Sunday, September 22, 2019

Common Hour on Medical and Recreational Marijuana

Amanda Scopelliti ’20

Features Editor

On Tuesday, April 9, 2019, Godfrey Pearlson, PhD, MD from the Olin Neuropsychiatric Research Center, part of Hartford’s Institute of Living, came to Trinity’s campus to talk about his research on medical and recreational marijuana. This is somewhat of a hot topic in Connecticut since on Mar. 25, the General Law Committee voted to pass a bill that will regulate the production and sale of cannabis for recreational consumption in Connecticut among adults 21 and older. Marijuana has already been decriminalized by the state, and it’s legal for medical use among patients with a valid Medical Marijuana Card. One huge benefit of marijuana legalization in CT is that it’s a multi-billion dollar, heavily-taxed industry that will undoubtedly bring in a large amount of revenue. This is important since according to the Office of Fiscal Analysis, debt service costs now account for 13% of Connecticut’s annual budget, which equates to $2.9 billion in 2019.

Dr. Pearlson supports the legalization of both medical and recreational marijuana but believes in the importance of rules and regulations so that it isn’t marketed and sold to individuals under the age of 21. Dr. Pearlson’s research reveals that consuming marijuana before the age of 21 can have a negative impact on the vulnerable adolescent brain and increase the risk of psychosis in individuals who have a genetic predisposition. He is concerned that just like tobacco and vape companies, marijuana will be marketed to young people that could experience adverse effects as a result of taking the drug. However, Dr. Pearlson was happy to report that research shows that marijuana use among high school students has remained steady, despite several states legalizing marijuana for adult recreational use.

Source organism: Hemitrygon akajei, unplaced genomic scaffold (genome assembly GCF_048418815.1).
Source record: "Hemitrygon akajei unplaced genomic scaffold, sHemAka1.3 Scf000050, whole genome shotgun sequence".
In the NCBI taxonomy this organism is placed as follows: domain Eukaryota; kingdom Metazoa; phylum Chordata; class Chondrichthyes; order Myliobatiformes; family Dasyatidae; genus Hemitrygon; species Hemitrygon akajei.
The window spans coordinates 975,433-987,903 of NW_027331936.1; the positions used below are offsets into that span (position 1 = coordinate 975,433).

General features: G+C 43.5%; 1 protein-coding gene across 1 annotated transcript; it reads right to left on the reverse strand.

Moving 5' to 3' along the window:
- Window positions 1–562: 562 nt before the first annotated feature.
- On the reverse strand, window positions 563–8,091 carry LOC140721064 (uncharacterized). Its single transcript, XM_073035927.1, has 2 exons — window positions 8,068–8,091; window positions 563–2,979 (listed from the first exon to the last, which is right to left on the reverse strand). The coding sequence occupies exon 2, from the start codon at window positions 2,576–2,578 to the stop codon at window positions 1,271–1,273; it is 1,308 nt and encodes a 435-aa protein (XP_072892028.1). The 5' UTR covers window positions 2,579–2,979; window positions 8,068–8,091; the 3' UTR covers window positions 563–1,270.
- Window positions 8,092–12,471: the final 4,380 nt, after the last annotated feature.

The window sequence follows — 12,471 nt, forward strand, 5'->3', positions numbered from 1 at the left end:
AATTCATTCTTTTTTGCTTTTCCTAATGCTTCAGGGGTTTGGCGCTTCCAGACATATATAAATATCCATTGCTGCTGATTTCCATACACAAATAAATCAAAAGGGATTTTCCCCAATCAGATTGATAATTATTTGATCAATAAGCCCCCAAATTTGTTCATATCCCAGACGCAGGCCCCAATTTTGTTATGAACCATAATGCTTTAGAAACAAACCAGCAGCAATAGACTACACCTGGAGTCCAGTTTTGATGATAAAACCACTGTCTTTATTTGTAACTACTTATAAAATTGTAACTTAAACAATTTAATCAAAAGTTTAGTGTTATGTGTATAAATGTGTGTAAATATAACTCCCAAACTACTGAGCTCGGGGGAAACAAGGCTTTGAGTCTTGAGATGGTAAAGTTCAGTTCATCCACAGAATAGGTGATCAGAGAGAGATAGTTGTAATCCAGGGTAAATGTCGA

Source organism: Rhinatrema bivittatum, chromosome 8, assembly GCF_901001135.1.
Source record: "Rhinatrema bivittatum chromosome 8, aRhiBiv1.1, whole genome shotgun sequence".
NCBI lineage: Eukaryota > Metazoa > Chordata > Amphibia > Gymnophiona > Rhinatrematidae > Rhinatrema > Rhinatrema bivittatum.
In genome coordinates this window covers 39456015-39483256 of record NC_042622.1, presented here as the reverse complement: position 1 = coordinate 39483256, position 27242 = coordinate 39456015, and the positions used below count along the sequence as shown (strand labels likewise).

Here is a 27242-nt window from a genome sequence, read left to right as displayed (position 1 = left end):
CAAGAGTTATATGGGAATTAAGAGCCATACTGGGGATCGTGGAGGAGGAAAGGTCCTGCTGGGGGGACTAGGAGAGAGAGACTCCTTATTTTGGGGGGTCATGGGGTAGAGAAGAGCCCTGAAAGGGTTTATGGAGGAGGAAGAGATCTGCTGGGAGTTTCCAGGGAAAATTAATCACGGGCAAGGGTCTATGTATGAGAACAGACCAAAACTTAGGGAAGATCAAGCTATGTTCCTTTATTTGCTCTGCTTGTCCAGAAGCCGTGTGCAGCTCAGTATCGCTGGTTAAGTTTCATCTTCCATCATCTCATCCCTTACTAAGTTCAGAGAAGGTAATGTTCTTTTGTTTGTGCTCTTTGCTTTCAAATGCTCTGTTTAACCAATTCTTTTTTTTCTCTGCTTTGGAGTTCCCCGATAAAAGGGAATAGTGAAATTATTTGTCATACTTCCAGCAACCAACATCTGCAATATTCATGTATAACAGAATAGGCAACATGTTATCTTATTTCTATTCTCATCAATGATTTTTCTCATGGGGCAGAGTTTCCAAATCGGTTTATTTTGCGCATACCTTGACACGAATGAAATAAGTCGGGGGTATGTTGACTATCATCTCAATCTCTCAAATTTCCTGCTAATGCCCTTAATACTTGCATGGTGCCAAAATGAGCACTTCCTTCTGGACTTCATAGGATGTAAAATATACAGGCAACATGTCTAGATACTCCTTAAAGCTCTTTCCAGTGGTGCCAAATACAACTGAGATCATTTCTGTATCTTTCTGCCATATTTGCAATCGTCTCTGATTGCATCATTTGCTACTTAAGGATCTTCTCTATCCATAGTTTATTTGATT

An additional concern of Dr. Pearlson’s is the dangers of driving while under the influence of cannabis. Just like alcohol, marijuana alters a person’s consciousness, and individuals are more likely to get into an accident if they’re driving while high. Fortunately, a company recently developed a breathalyzer that tests for cannabis compounds and has the ability to determine if someone has recently ingested marijuana. This new breathalyzer will likely be implemented by police officers in the near future.

During the talk, Dr. Pearlson presented compelling research that’s contradictory to the stereotype that “stoners” don’t do well in school. In a study he conducted involving students from Trinity in addition to other universities, he found that cannabis does not have an effect on college grades and does not have an effect on brain regions. Alcohol consumption, on the other hand, was positively correlated with a decrease in college grades.

An additional myth that Dr. Pearlson busted during his presentation was the difference between Indica and Sativa strains of cannabis. It is widely believed that Indica strains produce relaxing effects while Savita’s make users feel alert and energized. However, the research shows that the different “strains” are just labels at this point since so many hybrids have been produced. Even though “Indica” and “Sativa” don’t mean much in this day and age, Dr. Pearlson says good dispensaries should be able to tell customers about the effects that different products produce. Some are indeed relaxing, while others make users feel energetic and social.

Dr. Pearlson concluded his presentation on marijuana by talking about how more research needs to be done on the plant, especially in relation to treating psychological disorders such as Post-Traumatic Stress Disorder. Unfortunately, this is extremely difficult because marijuana is still classified as a Schedule I drug by the U.S. government, meaning that they have determined cannabis to be a drug that has no medical use and a high potential for abuse. This makes it extremely difficult for researchers to study cannabis, despite the fact that its medical benefits are well-documented.

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